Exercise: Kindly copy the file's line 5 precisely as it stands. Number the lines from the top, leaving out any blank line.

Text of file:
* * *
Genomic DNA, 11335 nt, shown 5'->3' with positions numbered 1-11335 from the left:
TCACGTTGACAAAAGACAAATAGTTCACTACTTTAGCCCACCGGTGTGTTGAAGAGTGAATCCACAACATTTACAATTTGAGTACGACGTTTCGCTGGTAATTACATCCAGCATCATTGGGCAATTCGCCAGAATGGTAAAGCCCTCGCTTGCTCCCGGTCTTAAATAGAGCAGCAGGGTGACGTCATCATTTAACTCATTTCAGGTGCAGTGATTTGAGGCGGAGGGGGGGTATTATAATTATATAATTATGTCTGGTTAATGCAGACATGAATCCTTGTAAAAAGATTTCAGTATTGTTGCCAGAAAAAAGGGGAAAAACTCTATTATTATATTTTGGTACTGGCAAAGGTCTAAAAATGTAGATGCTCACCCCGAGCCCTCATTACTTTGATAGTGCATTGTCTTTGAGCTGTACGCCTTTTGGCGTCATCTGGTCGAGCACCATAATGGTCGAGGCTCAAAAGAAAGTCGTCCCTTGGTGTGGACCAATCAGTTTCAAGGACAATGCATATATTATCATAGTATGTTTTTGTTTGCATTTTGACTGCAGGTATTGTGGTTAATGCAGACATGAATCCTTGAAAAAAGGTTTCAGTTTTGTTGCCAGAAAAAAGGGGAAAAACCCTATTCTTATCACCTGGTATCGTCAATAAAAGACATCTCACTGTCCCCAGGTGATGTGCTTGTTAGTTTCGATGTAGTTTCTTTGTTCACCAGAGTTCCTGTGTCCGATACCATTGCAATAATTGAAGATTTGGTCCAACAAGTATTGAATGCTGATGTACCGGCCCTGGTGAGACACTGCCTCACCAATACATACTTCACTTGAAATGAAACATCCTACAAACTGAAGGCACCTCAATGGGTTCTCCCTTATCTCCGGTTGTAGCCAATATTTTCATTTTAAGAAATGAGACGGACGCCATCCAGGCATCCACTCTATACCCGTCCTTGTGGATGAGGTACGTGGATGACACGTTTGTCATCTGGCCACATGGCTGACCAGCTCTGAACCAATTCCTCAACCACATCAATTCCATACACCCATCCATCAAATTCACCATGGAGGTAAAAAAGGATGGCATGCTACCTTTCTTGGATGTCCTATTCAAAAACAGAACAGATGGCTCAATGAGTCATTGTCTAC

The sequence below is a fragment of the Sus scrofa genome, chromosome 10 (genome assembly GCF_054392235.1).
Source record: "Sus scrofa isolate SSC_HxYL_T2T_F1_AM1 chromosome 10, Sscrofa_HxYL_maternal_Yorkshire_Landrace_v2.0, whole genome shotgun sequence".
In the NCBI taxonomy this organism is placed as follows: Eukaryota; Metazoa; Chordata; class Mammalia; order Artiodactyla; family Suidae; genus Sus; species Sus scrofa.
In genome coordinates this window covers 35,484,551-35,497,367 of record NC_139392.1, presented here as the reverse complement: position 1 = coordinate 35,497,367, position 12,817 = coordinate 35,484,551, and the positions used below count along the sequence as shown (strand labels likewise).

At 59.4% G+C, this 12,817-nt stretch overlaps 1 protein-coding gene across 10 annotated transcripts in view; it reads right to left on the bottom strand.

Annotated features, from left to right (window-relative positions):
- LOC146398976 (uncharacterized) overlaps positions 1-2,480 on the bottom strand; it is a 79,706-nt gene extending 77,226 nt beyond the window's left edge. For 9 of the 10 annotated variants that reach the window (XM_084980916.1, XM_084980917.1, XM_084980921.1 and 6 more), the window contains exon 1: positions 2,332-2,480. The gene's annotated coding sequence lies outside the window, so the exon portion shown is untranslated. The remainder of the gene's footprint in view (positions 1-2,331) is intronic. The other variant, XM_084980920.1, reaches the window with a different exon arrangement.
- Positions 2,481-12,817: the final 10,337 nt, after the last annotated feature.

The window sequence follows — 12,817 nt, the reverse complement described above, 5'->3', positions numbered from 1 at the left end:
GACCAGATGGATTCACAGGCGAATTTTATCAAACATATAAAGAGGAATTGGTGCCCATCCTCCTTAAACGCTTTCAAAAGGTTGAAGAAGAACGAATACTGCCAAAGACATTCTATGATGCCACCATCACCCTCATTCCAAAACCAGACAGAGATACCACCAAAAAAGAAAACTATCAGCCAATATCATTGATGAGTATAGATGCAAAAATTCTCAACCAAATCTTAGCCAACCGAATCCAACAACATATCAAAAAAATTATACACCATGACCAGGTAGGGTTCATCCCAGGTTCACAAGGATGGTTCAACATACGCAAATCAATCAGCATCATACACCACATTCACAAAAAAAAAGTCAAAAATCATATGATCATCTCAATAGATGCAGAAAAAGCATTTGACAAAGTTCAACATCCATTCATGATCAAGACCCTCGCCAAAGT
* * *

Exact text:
In the NCBI taxonomy this organism is placed as follows: Eukaryota; Metazoa; Chordata; class Mammalia; order Artiodactyla; family Suidae; genus Sus; species Sus scrofa.